Last month at the Capitol in Harrisburg, Dr. Barron announced the next six Penn State campus recipients of $50,000 in seed funding: Altoona, Berks, Great Valley, Schuylkill, Shenango, and York. This development brings the number of Commonwealth Campus centers funded by Invent Penn State to 12.

These seed funds are also leveraged locally. Community partners in most cases have matched University seed support by contributing physical spaces, cash prizes for start-up competitions, and/or professional time and expertise to budding entrepreneurs.

The ultimate goal is to create flexible and vibrant physical spaces—entrepreneurial “boot camps” that will allow individuals and groups to incubate their ideas and develop viable businesses.

Invent Penn State isn’t limited to only Penn State students and faculty. Campuses involved in the effort also serve as hubs for their surrounding communities, giving residents resources to launch their business ideas and enabling new partnerships. For example, Penn State Abington partnered with the Abington Arts Center to create a co-working space combined with an innovation hub for Montgomery County. Dubbed the Abington LaunchBox, it serves as an idea lab, tech springboard, and meet-up space for entrepreneurs from the campus and the region.

Here in Wilkes-Barre, the Invent Penn State funding helps to support the city’s Innovation Squared Project to revitalize its downtown and expand businesses and jobs. Penn State Wilkes-Barre will support equipment needs and lecture and mentorship programs at the Entrepreneurial and Business Development Lab, an environment that gives local students, faculty, and business leaders access to a shared workplace.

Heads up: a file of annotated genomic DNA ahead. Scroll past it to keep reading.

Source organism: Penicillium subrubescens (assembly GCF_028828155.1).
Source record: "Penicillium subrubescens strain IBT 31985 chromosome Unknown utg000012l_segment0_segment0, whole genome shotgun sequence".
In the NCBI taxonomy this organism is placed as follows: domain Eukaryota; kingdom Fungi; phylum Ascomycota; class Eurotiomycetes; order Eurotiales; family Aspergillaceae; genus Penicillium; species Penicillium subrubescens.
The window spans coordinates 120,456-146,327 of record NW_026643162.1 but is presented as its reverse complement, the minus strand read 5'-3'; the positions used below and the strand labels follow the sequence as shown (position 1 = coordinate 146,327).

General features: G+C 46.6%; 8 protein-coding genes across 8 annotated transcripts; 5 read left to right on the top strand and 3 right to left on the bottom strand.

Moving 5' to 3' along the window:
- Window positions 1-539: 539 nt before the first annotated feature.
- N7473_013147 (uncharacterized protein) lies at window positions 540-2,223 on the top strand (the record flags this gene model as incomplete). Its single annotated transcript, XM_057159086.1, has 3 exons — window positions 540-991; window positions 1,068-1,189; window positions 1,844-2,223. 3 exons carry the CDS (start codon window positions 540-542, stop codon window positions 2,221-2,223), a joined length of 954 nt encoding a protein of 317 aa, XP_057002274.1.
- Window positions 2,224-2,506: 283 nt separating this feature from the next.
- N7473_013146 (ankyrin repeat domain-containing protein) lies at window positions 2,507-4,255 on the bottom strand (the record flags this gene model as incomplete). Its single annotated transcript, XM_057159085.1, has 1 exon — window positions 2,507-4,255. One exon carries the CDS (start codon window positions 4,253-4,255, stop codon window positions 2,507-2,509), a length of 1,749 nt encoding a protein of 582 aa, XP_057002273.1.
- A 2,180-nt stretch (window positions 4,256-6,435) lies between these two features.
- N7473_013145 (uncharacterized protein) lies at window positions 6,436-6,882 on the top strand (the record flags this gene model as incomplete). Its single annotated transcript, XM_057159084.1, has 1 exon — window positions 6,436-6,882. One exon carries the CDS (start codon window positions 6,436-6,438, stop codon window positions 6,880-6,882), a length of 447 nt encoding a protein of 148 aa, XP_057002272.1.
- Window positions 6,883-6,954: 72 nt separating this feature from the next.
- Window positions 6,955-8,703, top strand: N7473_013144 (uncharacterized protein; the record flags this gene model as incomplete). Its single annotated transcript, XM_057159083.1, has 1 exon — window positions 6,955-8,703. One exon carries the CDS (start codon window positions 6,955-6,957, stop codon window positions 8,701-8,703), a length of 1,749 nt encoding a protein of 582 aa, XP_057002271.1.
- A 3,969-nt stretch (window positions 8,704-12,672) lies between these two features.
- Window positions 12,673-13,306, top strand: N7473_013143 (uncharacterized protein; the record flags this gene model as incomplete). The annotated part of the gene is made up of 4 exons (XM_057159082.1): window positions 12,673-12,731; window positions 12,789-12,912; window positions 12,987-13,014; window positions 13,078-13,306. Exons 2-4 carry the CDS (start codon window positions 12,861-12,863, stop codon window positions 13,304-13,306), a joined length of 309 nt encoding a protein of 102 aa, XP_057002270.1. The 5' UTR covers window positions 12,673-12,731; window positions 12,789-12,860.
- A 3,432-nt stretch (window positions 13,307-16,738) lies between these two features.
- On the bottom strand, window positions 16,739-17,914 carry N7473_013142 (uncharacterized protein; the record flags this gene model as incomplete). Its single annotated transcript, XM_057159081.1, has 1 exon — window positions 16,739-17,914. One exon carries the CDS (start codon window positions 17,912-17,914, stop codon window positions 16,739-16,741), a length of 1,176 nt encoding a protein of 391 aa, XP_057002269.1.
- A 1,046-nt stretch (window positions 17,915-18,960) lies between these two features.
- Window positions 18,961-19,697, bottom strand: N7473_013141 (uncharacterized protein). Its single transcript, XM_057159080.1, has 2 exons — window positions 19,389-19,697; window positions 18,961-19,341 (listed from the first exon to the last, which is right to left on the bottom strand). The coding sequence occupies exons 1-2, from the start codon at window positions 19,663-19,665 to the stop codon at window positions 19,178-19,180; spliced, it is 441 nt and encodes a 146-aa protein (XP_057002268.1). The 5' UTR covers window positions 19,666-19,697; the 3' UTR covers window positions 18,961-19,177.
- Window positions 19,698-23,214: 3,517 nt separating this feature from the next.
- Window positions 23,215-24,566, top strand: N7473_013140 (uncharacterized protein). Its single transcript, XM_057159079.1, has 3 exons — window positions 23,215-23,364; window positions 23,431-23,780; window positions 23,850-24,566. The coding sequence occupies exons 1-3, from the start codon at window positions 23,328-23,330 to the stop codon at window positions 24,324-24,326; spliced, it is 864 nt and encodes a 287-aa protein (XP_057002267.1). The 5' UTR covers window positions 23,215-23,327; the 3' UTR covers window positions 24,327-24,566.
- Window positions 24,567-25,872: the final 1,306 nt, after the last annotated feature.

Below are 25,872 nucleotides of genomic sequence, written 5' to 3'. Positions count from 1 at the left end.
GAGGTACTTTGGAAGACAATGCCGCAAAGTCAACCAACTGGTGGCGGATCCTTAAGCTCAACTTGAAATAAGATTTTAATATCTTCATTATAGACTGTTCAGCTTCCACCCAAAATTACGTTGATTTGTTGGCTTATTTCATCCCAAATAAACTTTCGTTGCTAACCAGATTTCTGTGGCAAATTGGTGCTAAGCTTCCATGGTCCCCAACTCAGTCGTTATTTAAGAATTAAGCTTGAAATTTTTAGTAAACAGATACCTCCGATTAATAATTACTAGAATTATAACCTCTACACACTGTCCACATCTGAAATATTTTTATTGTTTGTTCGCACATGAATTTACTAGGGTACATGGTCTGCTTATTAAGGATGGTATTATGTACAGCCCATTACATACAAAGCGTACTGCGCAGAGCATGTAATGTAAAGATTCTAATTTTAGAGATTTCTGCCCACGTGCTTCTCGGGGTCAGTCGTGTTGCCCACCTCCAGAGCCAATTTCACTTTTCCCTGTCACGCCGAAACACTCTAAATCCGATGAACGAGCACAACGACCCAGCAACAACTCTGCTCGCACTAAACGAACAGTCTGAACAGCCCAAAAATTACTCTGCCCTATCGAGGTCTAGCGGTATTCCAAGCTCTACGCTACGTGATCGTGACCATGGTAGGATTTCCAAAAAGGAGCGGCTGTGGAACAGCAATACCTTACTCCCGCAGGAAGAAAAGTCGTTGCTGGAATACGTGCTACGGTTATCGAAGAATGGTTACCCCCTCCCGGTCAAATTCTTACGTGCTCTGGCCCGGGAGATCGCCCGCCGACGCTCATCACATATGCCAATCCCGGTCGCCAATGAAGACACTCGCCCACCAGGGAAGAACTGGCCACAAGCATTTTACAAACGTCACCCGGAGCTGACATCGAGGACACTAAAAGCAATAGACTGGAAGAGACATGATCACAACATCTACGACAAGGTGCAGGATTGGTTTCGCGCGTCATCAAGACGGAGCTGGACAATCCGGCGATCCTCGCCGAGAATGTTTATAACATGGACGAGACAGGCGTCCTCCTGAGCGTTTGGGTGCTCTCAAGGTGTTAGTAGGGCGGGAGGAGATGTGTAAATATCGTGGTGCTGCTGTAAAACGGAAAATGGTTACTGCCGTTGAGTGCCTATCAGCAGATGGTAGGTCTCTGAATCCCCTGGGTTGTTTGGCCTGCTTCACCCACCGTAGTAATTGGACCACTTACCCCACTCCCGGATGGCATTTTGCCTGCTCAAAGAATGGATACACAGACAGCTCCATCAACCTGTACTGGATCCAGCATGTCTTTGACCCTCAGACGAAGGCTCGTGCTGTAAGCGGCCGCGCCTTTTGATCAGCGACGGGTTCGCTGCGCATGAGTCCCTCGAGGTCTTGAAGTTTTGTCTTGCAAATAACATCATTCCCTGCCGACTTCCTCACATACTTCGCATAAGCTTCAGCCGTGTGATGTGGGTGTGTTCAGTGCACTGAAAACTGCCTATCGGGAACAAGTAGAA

A section of our strategic plan says specifically that, “Penn State will drive economic development in the Commonwealth, as well as in regional, national, and international industry.” Two other sections discuss the impacts Penn State can engender by enhancing partnerships with industry, government, and the communities we serve, and expanding access to University resources. Invent Penn State represents only one way in which we are already advancing these priorities.

Besides Invent Penn State, our campuses also are involved with a variety of initiatives and projects that align with our University-wide mission and vision, and our comprehensive strategic plan. For example, Penn State Evan Pugh Professor of Mathematics George Andrews founded the Pennsylvania Mathematics Initiative to improve mathematics achievement in elementary school grades. The initiative’s primary focus is building math fluency and expertise in teachers in grades K through 5, a goal accomplished through professional development workshops led by experienced mathematicians and educators. This summer, faculty from Penn State Brandywine and Penn State Greater Allegheny partnered with the University Park team and are bringing the workshops to a broader community.

Included in our strategic plan is a priority to partner more effectively with pre-college educators in meaningful ways, and this initiative clearly supports that effort.

The Pathway to Success: Summer Start program, currently held at nine Commonwealth Campuses, allows select new students to jumpstart their college careers by taking two classes in a more relaxed summer setting. The invitation-only program, which lasts five to six weeks during the summer before students’ first years at Penn State, provides tools and resources that increase the likelihood they will graduate and earn their Penn State degrees on time, potentially saving them and their families thousands of dollars in tuition, fees, and other expenses. These students also can return for a second summer to take additional classes, all while earning money by working at a job on campus.

Making a comprehensive and useful education accessible to citizens of the Commonwealth was core to Penn State’s founding mission, and today programs like this continue this emphasis. We must place pursuing and completing a Penn State education within reasonable reach for students and their families.